I’m desperately waiting for a Greasemonkey script that auto-hides Bertel’s submissions.

    As for the member who suggested a political slant, I think that’s going a bit far. But if you were to infer that this particular contributor has an affinity for certain Asian producers and prefers to prop them up at the expense of US based firms then you would be correct. It’s an opinion that he is of course entitled to but after a while becomes a bit tedious.

  • avatar

    This is a pretty lame article. Overall MPG has to do with the cars that you sell, or in this case, the trucks that you sell. Go figure that the American brands that sell big SUVs and trucks in large numbers have a worse overall MPG rating. A+ reporting right there.

  • avatar

    All Ford Escape(and Mazda Tribute) 4-cylinder engines from ’05 on had timing chains, not belts. The same 2.3 found in the Fusion, Mazda3, Mazda5, and Mazda6. The last 4-cyl w/timing belt in the Escape was the 2.0 in ’04.

    • 0 avatar

      I was looking in the 2001-2004 category of Escape, because I’m a cheap bastard and don’t mind doing some maintenance.

      Since I couldn’t find anything close to my ideal car, I just went for the cheapest family vehicle that had LATCH and a trailer hitch. A 2002 Ford Escape V6 fit the bill, and there was one for a no-payments price within a 2-hour drive of my house when my wife finally agreed to it.

      I would have pursued a different course of action if my ideal vehicle were on the market.

      • 0 avatar

        Add a ton of efficiency features, though, and suddenly I’m willing to pay more for the vehicle.

        This thing is the “everything the Prius can’t do” vehicle. Prius is a near-perfect daily driver for us, but it doesn’t do everything. Like tow a trailer to the hardware store, for instance.

  • avatar

    “The combined mileage of all cars sold by a manufacturer or brand used to be a top secret document.”

    The EPA reports this information to NHTSA every year. It’s public record.

    It isn’t quite apples to oranges, since CAFE fuel economy measures involve some, er, interesting math that generally overstates the results. But it’s all available for those who are interested.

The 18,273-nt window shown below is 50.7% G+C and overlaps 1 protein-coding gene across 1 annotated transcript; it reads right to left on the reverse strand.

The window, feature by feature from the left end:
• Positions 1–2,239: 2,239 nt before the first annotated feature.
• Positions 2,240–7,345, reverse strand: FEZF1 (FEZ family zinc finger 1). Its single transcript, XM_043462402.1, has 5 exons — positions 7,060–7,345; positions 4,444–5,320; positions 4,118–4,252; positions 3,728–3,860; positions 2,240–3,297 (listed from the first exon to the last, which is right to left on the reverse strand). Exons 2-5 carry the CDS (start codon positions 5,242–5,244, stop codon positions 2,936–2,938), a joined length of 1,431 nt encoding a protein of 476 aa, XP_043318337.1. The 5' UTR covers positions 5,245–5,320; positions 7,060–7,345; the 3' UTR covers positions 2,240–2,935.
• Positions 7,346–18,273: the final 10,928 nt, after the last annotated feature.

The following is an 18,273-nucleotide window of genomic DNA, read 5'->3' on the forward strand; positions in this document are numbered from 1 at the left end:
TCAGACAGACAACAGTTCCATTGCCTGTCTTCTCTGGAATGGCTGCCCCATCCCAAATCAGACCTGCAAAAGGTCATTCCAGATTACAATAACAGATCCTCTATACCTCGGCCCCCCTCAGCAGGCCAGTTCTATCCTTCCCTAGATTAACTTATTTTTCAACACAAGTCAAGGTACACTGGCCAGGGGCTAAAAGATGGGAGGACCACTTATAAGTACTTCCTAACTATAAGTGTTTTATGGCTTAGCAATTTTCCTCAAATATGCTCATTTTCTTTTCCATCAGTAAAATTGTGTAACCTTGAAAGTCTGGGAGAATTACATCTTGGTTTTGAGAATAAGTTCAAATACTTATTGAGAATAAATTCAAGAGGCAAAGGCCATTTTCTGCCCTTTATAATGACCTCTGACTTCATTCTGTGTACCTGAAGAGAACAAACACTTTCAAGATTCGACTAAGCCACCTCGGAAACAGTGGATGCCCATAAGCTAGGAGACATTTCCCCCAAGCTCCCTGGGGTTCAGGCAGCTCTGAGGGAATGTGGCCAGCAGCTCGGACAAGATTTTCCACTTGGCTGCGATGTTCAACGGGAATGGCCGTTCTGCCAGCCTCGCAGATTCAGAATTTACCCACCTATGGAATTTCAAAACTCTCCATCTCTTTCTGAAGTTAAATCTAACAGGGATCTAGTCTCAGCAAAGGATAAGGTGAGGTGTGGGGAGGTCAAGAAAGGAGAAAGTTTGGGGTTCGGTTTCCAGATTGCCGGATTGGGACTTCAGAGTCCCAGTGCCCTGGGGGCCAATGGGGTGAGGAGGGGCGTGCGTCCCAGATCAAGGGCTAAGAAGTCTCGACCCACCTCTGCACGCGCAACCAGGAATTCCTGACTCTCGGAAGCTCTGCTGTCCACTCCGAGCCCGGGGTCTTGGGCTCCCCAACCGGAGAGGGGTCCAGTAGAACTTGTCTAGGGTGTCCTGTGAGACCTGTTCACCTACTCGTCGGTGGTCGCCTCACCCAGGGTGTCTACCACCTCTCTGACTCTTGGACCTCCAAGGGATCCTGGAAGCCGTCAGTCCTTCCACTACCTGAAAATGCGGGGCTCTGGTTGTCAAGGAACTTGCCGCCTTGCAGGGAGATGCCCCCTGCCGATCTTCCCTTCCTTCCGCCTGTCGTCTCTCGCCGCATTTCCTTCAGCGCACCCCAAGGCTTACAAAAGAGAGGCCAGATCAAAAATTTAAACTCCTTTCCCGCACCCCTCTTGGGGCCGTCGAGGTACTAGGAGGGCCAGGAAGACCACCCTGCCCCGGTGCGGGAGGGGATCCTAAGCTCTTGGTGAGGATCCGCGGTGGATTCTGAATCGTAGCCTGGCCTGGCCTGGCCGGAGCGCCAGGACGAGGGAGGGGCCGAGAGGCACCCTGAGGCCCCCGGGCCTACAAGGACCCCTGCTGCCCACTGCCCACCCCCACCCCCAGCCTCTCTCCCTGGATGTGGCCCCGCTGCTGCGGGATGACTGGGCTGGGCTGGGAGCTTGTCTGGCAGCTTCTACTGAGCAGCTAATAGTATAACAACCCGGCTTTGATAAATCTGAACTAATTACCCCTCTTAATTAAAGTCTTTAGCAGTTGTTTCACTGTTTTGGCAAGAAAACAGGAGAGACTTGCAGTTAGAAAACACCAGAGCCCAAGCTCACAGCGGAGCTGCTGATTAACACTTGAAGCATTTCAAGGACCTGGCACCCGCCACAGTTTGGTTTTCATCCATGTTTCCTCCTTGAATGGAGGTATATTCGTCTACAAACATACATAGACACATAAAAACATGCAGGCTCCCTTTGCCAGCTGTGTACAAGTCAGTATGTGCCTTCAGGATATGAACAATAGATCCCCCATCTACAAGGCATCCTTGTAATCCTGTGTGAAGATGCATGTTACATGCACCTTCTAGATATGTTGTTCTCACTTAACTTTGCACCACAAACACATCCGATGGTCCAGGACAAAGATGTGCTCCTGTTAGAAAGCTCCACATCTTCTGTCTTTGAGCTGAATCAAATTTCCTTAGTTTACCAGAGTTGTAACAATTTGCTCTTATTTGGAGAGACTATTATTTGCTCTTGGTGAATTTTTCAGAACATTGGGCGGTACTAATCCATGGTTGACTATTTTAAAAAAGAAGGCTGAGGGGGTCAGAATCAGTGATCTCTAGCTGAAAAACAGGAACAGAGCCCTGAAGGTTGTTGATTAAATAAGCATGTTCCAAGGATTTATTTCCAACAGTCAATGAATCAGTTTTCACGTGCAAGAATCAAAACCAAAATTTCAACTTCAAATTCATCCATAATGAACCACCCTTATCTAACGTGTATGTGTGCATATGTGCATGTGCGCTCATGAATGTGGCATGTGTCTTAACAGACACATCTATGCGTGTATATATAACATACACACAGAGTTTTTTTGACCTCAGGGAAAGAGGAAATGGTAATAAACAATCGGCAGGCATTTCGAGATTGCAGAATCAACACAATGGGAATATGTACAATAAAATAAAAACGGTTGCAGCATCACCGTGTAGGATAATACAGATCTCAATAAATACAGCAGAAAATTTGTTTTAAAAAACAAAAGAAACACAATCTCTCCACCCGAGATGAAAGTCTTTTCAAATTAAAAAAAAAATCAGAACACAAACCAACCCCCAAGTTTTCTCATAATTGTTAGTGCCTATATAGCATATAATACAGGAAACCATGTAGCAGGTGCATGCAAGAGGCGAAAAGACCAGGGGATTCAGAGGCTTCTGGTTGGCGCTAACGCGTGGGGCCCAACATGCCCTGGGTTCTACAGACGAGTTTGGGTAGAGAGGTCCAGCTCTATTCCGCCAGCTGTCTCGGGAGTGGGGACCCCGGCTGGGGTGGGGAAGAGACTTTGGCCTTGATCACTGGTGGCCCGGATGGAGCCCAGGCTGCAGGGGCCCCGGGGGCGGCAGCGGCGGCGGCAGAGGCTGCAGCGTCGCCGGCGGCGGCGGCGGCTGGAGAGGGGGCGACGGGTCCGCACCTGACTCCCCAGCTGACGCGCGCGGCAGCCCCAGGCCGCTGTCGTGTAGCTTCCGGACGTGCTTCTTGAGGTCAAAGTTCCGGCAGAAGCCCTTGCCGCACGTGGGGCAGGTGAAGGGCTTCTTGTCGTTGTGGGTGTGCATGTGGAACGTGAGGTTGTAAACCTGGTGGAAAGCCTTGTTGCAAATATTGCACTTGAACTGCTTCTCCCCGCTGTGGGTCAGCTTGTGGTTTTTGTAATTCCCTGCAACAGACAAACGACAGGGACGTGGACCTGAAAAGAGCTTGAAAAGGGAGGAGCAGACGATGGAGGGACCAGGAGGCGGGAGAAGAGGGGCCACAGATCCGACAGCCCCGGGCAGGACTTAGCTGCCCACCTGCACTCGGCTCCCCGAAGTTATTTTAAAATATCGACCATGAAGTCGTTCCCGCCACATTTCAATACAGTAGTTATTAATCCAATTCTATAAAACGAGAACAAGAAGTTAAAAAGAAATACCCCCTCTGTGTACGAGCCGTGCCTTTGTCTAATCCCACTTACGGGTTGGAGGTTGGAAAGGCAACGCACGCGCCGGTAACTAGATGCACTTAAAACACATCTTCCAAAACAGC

And if you want to see who the violators are, then you can also see which companies get fined. Most of them speak with a foreign accent:

  • avatar

    Hyundai only wins by not making trucks, if you look at the segment averages it loses in every segment versus Toyota except the one for which it makes no vehicles.

    • 0 avatar

      You’ve got that wrong. Toyota wins only by making Hybrids. And you didn’t read the full report. In mid-sized SUV’s, where Toyota sells few hybrids, H/K wins. Minivans, where Toyota sells NO hybrids (though H/K sells no I4’s), is also a lose for Toyota. And lastly there’s small car, where Toyota also has no hybrid. Another lose for Toyota.

  • avatar
    George B

    Bertel, the company fuel economy ratings only start to make sense if you show separate averages for light truck and cars. I don’t buy a weighted fleet of cars. I buy cars or trucks individually and the company separate car and truck average relative to separate CAFE requirements helps determine what they can sell to me.

  • avatar

    For those who want sales-weighted data: You are looking at it. A click on the link above would have shown you that the data are sales-weighted.
    For those who want the data according to trucks, cars, large trucks, small cars, midsize cars etc: A click on the link above would give you the desired (but probably likewise unwelcome) data.